All eyes on Basson’s maiden state of the region address

By Matheus Hamutenya

All eyes on Basson’s maiden state of the region address

Keetmanshoop

//Karas residents can’t guess what will constitute the state of the region address (SORA), but they hope and pray that it will be a speech that will bring relief.
//Karas regional governor Lucia Basson steps on the podium next Monday to address the people of the southern region on the state of affairs in the region, and residents are hopeful that there will be practical plans by the governor on how to address the many problems facing the region, including drought, unemployment, the high school failure rate, drugs and alcohol abuse, and crime.
Regional head in the directorate of youth development Annelien van Wyk narrated to New Era that she expects the SORA to focus on youth empowerment and reducing unemployment.
She says she wants the governor to outline a results- orientated master plan on how she will provide job opportunities to young people, or equip them to be self-employed.
“I want to hear what effective strategies she will put in place to help young people,” she said.
Van Wyk further wants to see how the regional head will incorporate her existing regional developmental plans in line with the Harambee Prosperity Plan (HPP), recently launched by President Hage Geingob.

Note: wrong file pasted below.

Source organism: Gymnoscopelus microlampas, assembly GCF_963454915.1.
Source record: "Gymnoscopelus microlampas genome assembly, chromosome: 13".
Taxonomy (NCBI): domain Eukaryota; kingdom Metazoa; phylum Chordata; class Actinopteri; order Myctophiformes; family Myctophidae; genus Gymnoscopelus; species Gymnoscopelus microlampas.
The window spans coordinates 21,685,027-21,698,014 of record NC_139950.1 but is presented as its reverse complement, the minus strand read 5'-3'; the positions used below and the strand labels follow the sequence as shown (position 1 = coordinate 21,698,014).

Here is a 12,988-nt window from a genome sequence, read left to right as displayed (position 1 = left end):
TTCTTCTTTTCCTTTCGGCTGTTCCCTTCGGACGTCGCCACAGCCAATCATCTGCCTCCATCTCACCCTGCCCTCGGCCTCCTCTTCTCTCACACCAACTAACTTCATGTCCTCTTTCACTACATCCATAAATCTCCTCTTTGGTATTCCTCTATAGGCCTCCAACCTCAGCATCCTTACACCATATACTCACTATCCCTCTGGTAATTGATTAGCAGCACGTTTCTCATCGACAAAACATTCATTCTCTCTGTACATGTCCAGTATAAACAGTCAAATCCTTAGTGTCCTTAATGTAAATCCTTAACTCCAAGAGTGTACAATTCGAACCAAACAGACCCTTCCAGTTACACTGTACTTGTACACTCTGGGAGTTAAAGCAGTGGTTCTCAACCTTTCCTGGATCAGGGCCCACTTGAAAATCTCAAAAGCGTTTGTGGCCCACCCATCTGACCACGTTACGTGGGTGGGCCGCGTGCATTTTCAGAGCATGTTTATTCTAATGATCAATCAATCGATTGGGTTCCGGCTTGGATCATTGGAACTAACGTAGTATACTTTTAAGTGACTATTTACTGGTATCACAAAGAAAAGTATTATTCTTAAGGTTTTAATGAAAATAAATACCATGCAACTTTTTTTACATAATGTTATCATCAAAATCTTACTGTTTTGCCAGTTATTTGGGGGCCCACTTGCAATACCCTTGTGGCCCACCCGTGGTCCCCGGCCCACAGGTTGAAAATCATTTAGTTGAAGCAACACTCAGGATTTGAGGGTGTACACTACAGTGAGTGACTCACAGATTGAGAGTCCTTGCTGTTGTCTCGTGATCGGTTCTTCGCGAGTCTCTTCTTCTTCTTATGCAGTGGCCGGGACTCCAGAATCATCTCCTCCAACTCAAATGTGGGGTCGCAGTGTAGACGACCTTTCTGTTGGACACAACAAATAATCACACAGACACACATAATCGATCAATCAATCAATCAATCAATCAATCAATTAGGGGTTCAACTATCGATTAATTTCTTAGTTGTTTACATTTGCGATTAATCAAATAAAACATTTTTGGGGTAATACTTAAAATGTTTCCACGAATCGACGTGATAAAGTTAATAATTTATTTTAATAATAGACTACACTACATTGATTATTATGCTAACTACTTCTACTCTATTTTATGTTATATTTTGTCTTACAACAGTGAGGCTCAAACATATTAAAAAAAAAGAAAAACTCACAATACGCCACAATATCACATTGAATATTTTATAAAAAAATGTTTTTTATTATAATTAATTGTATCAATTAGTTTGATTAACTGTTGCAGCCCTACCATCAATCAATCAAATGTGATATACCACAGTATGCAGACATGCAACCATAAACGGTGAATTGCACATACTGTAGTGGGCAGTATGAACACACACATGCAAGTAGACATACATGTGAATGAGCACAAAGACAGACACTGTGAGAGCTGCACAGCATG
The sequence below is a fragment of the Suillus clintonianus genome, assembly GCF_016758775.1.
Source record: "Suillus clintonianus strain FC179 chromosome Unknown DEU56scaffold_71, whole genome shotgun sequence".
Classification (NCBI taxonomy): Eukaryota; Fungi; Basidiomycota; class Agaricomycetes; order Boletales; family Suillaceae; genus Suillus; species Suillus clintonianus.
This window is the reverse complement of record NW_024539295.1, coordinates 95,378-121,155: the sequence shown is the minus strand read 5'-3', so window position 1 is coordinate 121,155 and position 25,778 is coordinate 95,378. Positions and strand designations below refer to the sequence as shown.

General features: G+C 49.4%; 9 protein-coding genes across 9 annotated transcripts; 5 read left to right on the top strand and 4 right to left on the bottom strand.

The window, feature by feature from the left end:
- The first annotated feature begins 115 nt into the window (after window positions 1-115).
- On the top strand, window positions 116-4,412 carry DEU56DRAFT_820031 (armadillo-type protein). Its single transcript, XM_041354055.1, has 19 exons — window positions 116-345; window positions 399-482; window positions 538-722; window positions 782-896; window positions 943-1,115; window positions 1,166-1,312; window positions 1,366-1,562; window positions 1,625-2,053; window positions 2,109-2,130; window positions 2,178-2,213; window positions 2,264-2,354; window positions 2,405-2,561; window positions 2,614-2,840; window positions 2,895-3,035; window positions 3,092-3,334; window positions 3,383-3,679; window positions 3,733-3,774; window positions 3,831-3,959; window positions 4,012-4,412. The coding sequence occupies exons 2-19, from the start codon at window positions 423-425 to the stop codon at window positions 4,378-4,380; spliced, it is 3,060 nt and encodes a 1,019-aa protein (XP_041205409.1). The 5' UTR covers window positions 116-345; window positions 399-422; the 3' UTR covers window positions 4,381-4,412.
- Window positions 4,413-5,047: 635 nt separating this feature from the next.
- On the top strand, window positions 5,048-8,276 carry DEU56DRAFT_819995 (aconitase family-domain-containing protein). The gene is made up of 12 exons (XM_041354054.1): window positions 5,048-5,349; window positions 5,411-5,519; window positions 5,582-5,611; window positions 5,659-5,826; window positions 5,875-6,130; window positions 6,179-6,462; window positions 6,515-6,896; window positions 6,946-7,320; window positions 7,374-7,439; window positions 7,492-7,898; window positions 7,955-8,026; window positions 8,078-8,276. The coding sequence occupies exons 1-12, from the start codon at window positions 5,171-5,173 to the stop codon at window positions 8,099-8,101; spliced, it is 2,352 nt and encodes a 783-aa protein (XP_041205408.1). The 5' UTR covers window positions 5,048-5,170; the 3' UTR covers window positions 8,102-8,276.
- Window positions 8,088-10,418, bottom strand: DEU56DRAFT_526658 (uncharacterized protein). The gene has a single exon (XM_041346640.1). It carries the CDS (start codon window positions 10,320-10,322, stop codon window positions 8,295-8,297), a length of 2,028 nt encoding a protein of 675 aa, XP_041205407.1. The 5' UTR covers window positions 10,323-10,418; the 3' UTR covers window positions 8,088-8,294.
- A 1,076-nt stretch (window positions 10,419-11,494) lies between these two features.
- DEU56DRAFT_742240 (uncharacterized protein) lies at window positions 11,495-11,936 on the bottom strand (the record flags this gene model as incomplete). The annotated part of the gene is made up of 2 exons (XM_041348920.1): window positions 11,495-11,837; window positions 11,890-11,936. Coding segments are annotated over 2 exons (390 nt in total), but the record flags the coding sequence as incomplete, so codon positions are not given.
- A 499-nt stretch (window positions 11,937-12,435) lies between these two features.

“Overall, I want to hear how she will bring prosperity to the region,” she said.
Ronald Kanguvi of the training and employment office at the Ministry of Sport, Youth and National Service also feels that the youth must be the primary focus.
He says the regional leadership has for long left the youth out of the developmental agenda and it’s now time to give them a chance, and he hopes to hear if the youth are part of the address.
“We feel deserted by our leadership – that’s the general feeling of the youth in the region,” he indicated.
Kanguvi wants to see clear plans on how the regional leaders will work towards helping small businesses owned by young people and how the youth will fit into the bigger regional developmental plan.
While inclusion in developmental plans is the main focus for some, 64-year-old Marian Jonker is hoping that the governor can sketch out a clear way of getting rid of shebeens in residential areas, which she says are destroying the future of young people.
“I want her to give clear guidelines on how these issues of shebeens and drugs will be dealt with,” she stressed.
She further stated she is hopeful that the SORA will be inclusive, especially on how farmers and poor people will be assisted in this time of drought, as well as how to improve the results of schools in the region.



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